Chrissie Mayr has had enough.
Mainstream comedy platforms won’t go near the precocious stand-up for her right-leaning views, which she leaned into with her recent comedy album “LIVE from January 6th.” Fellow comics attack her for embracing free speech at a time when censorship is on the march.
She endured not one but two Swatting attacks in recent days, the second captured during the recording of her “Chrissie Mayr Podcast” with guest Keri Smith.
Now, Mayr is fighting back.
Mayr shared legal documents on her Twitter feed showing her potential suit against YouTube. The comedienne and podcaster expanded on the conflict via social media, a rare case of transparency at a time when secrecy is often the order of the day.
As some of you may know @YouTube wrongfully censored one of my videos because I read and discussed a @nypost article on an incident in a NYC specialty fry shop on-air. @TeamYouTube said it “incites others to commit violent acts.”
— Chrissie Mayr🇺🇸 (@ChrissieMayr) November 28, 2022
The conflict stems from a July YouTube broadcast in which Mayr read from a New York Post piece on diners attacking a restaurant. The melee began after a diner “raged” against what she considered an exorbitant price for extra sauce – $1.75.
Three female diners trashed the place, and Mayr read excerpts from the article during the livestream.
YouTube said the broadcast ran afoul of its policy against inciting violence and took the video down. Such strikes weigh heavily against YouTube content creators. Three strikes and you’re bounced from the platform.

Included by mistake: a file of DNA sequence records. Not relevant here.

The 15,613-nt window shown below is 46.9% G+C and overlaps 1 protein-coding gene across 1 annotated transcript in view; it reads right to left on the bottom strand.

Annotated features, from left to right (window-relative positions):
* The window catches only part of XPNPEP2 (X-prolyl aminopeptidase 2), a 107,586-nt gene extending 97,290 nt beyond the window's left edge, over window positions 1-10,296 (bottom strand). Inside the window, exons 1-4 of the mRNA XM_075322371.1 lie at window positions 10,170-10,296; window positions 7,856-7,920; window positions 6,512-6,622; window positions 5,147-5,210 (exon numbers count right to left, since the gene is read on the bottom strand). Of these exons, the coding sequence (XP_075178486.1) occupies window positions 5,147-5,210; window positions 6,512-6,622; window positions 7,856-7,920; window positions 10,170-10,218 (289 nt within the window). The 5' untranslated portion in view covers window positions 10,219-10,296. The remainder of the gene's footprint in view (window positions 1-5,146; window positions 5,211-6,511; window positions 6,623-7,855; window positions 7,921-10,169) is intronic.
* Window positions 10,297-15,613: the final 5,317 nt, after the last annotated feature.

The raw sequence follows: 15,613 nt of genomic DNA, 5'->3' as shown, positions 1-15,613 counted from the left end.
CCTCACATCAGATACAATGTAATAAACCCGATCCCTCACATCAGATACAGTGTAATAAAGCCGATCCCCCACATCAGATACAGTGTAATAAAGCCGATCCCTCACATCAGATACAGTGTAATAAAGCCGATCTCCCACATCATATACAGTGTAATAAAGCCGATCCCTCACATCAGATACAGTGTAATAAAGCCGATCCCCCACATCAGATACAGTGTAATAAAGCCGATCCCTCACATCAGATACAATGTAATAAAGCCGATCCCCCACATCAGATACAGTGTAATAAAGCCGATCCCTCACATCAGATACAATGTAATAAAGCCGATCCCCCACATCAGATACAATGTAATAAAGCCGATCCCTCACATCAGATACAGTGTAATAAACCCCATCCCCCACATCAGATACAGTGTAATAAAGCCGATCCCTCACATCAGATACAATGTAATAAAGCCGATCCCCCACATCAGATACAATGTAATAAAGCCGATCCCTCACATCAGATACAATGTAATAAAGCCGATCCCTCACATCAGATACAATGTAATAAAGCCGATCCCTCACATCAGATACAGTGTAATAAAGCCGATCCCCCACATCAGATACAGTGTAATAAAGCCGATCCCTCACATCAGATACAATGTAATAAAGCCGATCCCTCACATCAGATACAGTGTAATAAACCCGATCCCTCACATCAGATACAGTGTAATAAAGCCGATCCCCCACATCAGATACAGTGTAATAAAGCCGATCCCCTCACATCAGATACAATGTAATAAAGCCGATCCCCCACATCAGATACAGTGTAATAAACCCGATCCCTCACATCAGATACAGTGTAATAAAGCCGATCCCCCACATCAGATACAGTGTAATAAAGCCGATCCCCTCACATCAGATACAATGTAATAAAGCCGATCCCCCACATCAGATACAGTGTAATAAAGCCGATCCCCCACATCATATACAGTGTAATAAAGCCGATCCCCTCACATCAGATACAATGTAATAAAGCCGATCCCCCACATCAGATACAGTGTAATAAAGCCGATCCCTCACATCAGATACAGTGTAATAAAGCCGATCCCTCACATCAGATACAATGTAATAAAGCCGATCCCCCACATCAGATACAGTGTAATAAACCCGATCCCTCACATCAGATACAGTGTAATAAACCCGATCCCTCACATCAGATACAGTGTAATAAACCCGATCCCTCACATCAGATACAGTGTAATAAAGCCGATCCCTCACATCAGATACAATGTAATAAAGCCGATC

That can impact an artist’s career, from reduced income to the inability to share videos on the biggest platform of its kind.
YouTube often punishes creators by demonetizing their channels. PragerU’s YouTube channel no longer features commercials due to that practice, even though its content is consistently G-rated.
The comic shared her legal team’s demands on Twitter. Repeal the decision or face a lawsuit.
“During the approximately nine-minute segment Ms. Mayr did not say anything violent or controversial,” the legal letter reads.
YouTube, the letter continues, filed a strike against Mayr’s account for including “graphic violence.” Mayr’s team noted that other news outlets featured the same footage but were not punished.
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Upon further review, YouTube stuck to its initial ruling despite not punishing mainstream news outlets which shared similar footage.
Content creators are routinely fighting Big Tech platforms in the modern era. Comedian Nick DiPaolo had his own issues with YouTube stemming from pandemic commentary.
Last year, conservative comic and podcaster Steven Crowder sued YouTube, citing the platform erroneously punished him for “misinformation” and “bullying.” The Heritage Foundation’s report on Crowder’s suit pointed to the hypocrisy in full display.
If the coronavirus misinformation standard were applied consistently, Dr. Anthony Fauci’s announcement in March 2020 that “there is no reason to [walk] around with a mask” would have been struck from the platform during the height of the pandemic.